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The Story of the Famous Less Leaning Tower of Pisa

The Leaning Tower of Pisa is more accurately referred to simply as the bell tower, or campanile. The Pisa tower is one of the four buildings that make up the cathedral complex in Pisa, Italy, called Campo dei Miracoli, or Piazza dei Miracoli, which means Field of Miracles.

The first building constructed at Campo dei Miracoli, Pisa, was the cathedral, or Duomo di Pisa, which rests on a white marble pavement and is an impressive example of Romanesque architecture. The next building added was the baptistery just west of the dome. Then work on the campanile began. Before the work on the bell tower was completed, the cemetery, Campo Santo, was built.

The Leaning Tower of Pisa was designed as a circular bell tower that would stand 185 feet high. It is constructed of white marble. Construction began during the summer of 1173. The tower began to sink after construction had progressed to the second floor in 1178. This was due to setting the 10 foot deep foundation in weak, unstable soil. Construction was subsequently halted for almost a century, because the Republic of Pisa was almost continually engaged in battles with Genoa, Lucca and Florence. This allowed time for the underlying soil to settle. Otherwise, the tower would almost certainly have toppled.

In 1272, construction resumed under Giovanni di Simone, architect of the Camposanto. In an effort to compensate for the tilt, the engineers built upper floors with one side taller than the other. Because of this, the tower is curved. Construction was halted again in 1284 when the Pisans were defeated by the Genoans in the Battle of Meloria.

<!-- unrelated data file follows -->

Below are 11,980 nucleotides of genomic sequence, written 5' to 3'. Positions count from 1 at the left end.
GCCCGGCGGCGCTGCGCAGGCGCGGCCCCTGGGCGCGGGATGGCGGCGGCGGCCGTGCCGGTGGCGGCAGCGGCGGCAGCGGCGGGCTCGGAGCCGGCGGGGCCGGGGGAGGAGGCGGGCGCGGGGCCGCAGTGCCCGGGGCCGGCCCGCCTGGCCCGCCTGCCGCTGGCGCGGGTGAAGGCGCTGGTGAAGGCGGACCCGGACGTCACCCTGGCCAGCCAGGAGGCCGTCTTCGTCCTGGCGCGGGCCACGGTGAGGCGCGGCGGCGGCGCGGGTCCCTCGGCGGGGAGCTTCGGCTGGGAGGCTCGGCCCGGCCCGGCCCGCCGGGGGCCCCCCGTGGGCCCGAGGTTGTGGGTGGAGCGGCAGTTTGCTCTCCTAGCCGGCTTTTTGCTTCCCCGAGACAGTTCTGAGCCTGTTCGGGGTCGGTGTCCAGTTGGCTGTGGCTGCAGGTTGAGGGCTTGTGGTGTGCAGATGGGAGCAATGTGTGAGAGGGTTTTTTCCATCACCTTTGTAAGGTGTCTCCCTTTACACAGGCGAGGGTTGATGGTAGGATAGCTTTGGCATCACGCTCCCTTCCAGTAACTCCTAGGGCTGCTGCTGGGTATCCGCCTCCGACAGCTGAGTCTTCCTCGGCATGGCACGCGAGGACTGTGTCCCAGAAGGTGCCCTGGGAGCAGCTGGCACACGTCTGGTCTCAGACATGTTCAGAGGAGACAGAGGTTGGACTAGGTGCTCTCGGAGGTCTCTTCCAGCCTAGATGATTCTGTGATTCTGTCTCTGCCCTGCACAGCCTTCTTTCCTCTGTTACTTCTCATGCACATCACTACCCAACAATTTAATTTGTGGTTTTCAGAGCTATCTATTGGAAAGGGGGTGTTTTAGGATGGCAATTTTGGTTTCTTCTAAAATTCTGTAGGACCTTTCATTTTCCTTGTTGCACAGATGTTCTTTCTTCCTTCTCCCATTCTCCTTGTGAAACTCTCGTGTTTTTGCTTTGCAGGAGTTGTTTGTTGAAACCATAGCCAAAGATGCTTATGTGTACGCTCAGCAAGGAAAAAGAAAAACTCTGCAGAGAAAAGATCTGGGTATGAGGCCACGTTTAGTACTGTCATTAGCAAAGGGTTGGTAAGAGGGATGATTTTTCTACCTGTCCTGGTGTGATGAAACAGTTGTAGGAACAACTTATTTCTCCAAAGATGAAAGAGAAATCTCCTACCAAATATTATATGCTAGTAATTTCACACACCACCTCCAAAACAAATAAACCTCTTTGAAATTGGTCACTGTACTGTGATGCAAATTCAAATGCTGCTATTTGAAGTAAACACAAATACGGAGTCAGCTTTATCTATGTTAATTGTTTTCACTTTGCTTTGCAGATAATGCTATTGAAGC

The seventh floor was completed in 1319. The bell-chamber was finally added in 1372. There are seven bells, one for each note of the musical major scale. The largest one was installed in 1655.

Many ideas have been suggested to straighten the Tower of Pisa, including taking it apart stone by stone and rebuilding it at a different location. In the 1920s the foundations of the tower were injected with cement grouting that has stabilized the tower to some extent.

The tower was closed to the public on January 7, 1990, after more than two decades of stabilization studies. At that point, the tower had reached a precarious angle of 5.5 degrees. The bells were removed to relieve some weight and cables were cinched around the third level and anchored several hundred meters away. The solution chosen to prevent the collapse of the tower was to slightly straighten it to a safer angle by removing 1,342 cubic feet of soil from underneath the raised end. The tower was straightened by 17.7 inches, returning to its 1838 position, reducing the angle of lean to a bit less than 4 degrees. After a decade of corrective reconstruction and stabilization efforts, the tower was reopened to the public on December 15, 2001 and was declared stable. In May 2008, engineers announced that the tower had stopped moving for the first time in its history and that it would be stable for at least 200 years.

The legendary tower is not only stable, but in the last 20 years, it has lost an additional 1.6 inches of its tilt, thanks to the stabilization work. Those who might be concerned that Pisa will lose its iconic landmark need not worry. If the reduction of the tilt continues at its present rate, the tower will not be standing fully vertical for another 2,500 years!